THE LOWER DEPTHS -- Kurosawa RULES
I was lucky enough (thank GOD I live in NYC) to see a revival of Kurosawa’s THE LOWER DEPTHS, his version of Maxim Gorky’s play. There’s not a lot of plot, but a great honking barrage of character, all played to perfection by members of the Kurosawa Repertory Company. The film details the lives of a bunch of down and outers who live in a flophouse that seems to be located at the bottom of some kind of ravine. The film opens with people dumping garbage down the ravine onto the roof of the flophouse. Get it? Among the residents of the flophouse are an old tinker and his terminally tubercular wife, a past his prime actor, a prostitute, a man claiming to be an ex-samurai and his wife who now make a living selling candy, and assorted gamblers and dregs of society. The occupants of this flophouse are used to being dumped on. Well, life happens: as the film progresses, there’s a lot of yelling, a death or two, some illusions are shared and several more are shattered, a couple of attempted seductions and a good deal of drinking and sleeping. There’s more to it than that, of course, but it gives you an idea of the rather free-form feel of what goes on. There don’t seem to be the rigorous plot mechanics of SEVEN SAMURAI or RASHOMON at work here. The ragtag nature of the film reflects the ragtag nature of the characters.
The great pleasure of watching this film is in watching a bunch of world-class character actors carry a movie. Most of the cast, like Toshiro Mifune and the indispensable Minoru Chiaki, are familiar from other Kurosawa films. Character is summed up in a single gesture, one remarkable actress whose name I can’t remember but who was a memorable Lady Macbeth in Kurosawa’s THRONE OF BLOOD tells you everything you need to know about her character by the way she slouches into a room. Minoru Chiaki seems to have been the Japanese Johnny Depp: he makes me laugh simply by standing up and holding one foot over the fire. The most startling performance comes from Bokuzen Hidari, as an old man who seems to be some kind of pilgrim (his exact status, as priest or pilgrim, is never spelled out in the subtitles but might be apparent to a Japanese audience). Hidari played the hilariously sad-faced farmer Yohei in SEVEN SAMURAI, and is usually used as comic relief. But in LOWER DEPTHS he plays what basically amounts to a Christ/Buddha figure: he’s probably the most intelligent and enlightened person in the film, certainly the least selfish and crass. The man goes through the film with a wide beautiful smile, dispensing intelligent advice and basic human decency but never coming across as self-righteous or smug, even occasionally suggesting a sort of deviousness that makes you wonder exactly what he’s up to. There’s none of the cartoonish grimacing that can occasionally mar his appearances in other films, you really want to just keep watching him. If he was a TV evangelist, you’d send him money. You might even vote for him.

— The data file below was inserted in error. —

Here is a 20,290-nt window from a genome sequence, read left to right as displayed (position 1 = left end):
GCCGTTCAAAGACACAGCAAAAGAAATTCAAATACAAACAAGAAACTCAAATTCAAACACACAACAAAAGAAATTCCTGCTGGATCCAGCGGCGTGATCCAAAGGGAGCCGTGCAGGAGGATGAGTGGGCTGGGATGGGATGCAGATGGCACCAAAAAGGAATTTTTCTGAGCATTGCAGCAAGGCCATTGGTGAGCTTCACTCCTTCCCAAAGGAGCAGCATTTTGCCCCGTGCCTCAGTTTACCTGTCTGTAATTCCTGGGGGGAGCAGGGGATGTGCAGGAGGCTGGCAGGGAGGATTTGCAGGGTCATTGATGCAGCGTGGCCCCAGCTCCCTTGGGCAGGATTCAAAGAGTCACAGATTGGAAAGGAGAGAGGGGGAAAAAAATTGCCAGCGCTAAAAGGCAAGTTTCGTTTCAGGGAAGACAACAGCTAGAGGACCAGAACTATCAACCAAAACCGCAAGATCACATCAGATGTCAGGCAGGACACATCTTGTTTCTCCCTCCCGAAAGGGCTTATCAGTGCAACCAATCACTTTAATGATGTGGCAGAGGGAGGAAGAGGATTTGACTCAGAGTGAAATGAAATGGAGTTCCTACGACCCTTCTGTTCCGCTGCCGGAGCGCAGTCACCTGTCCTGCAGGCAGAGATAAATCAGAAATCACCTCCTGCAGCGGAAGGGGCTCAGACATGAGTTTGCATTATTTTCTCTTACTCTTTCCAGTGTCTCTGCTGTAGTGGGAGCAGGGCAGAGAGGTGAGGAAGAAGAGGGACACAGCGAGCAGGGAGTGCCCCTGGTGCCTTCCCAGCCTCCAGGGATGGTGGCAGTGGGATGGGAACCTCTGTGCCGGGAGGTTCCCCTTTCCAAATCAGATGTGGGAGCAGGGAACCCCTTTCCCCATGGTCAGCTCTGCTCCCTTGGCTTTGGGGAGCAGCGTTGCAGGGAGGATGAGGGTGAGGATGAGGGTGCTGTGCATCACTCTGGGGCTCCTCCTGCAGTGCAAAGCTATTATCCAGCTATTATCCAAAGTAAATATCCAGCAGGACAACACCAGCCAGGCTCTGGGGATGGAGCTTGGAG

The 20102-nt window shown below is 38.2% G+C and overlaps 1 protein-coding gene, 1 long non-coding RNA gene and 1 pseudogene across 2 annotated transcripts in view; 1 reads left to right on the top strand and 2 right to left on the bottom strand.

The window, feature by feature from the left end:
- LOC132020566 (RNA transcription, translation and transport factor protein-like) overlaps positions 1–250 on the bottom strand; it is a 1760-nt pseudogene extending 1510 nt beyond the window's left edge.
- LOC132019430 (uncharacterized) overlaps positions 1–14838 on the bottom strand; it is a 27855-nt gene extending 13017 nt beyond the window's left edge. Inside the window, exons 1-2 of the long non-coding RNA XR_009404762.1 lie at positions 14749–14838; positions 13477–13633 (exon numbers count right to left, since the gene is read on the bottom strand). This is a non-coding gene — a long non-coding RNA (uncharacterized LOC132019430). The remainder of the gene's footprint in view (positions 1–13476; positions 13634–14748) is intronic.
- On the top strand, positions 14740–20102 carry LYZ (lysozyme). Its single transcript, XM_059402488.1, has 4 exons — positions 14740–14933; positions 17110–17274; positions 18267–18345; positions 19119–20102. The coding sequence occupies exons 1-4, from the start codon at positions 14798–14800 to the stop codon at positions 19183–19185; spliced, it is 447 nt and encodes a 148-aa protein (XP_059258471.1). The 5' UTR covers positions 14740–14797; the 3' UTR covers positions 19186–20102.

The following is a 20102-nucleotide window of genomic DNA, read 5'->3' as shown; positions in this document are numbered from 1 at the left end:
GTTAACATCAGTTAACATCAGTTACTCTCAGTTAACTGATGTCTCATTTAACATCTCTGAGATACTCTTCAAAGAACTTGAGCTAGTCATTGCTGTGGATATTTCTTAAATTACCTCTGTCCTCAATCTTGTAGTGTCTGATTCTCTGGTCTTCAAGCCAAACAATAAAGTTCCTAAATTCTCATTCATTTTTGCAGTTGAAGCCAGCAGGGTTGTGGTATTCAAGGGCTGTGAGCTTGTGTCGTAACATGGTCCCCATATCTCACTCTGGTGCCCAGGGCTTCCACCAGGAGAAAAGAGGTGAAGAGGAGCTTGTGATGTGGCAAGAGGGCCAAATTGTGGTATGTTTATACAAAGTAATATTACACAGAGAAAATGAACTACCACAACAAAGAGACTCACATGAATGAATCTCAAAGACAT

One viewing just isn't enough for a film as dense as this one. The interactions among the characters are just too intricate, and I'll need to do some reading on other aspects of the movie. For example, I'd really like to know what the Japanese characters on the back of the pilgrim's kimono mean, if they offer some insight into his character or the rest of the film. But repeat viewings will be great fun. I've discovered a new movie to try to get to the bottom of. Criterion DVD, here I come.